I WANTED to be an Olympian as a kid. I wanted to travel the world swimming for my country. Not because I was patriotic, or to win Gold medals, but because, to me, the Olympics were as far as swimming could go. And I wanted to go there.
In America, it was the norm to learn to swim, so I did. Then I trained. And trained. And competed. And even won. Ribbon upon ribbon, until my dream to travel the world came true, but not anything like I imagined.
I moved to Ireland, a place where I knew no one, and nothing. A whole new continent asking me to design a new life from scratch.
I joined gyms, tried to learn to sew and make dresses, moved around houses, jobs, and put roots down in Dublin, where, for the first time in my life, I lived near the sea and mountains.
I was young and fearless, but still just me – and my relationship with self. Then a lot changed.
I started swimming again. I joined an open sea swimming club, and all of a sudden, that itching urge to flit from hobby to hobby, evaporated.
I chose Dublin Swimming Club because training was close by, but I stayed because the people are a new kind of crazy, swimming family.
I like waking up on the weekends with a lift to the sea for a dip or a swim.
Swimming grounds me into better habits that are different from what I would be doing otherwise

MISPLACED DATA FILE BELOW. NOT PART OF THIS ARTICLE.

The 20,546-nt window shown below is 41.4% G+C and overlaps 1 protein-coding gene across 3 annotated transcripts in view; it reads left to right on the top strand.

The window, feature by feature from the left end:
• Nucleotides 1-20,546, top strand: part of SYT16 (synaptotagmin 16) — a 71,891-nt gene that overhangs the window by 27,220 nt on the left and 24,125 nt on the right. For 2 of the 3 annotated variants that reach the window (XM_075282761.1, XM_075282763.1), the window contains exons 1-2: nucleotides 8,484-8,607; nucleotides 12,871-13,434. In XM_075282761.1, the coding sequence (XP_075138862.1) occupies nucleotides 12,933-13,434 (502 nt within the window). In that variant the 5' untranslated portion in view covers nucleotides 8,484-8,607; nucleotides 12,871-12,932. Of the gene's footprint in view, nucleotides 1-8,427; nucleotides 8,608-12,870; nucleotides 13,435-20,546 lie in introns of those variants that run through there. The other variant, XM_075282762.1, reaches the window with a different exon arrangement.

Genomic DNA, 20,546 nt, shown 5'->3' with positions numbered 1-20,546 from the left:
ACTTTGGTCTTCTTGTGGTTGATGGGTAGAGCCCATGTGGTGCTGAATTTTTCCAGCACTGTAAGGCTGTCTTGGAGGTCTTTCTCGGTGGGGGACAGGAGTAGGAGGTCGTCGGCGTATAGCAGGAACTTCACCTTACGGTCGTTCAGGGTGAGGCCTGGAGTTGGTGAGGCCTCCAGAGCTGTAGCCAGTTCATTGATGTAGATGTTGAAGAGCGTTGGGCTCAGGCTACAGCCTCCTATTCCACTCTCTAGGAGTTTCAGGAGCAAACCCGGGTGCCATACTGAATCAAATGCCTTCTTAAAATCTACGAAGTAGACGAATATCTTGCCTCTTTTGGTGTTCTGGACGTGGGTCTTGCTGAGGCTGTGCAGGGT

Yes, I do go out for the odd Friday night session, but I am a more fulfilled person when I have someone to meet up for a swim with during the week instead.
I set goals and meet them thanks to the swimmers I’ve met.
I see parts of the country I otherwise would only have seen from land, or probably never at all.
I have a connection with the sea I never knew existed before; I don’t just see the sea or a beach anymore, I see everything else around it and want to dive in. I honestly love the freedom of sea swimming.
I find calm in the strokes and adrenaline in the sprints. Happiness in the motion, and awe at those around me.
Swimming is part of me, where so ever I go, or whatever I become. It’s how I connected to people; As more than someone’s partner, teacher, neighbour, expat.
I’m a swimmer when I’m with swimmers. I’m defined by what I do, and not by labels.
So, I did not become an Olympian, but I did travel the world, and I am so glad that swimming came with me.
Melanie Anderson – Water Human
And what couldn’t you swim without?My Arena Sprint goggles. I love the fit, how they resist water, and that they are, for me, the goggles I can rely on. I have them in blue, clear, and polarised styles. I love them, and they love anti-fog spray. I didn’t even know it existed until I took to open water! We’ll talk about that another day!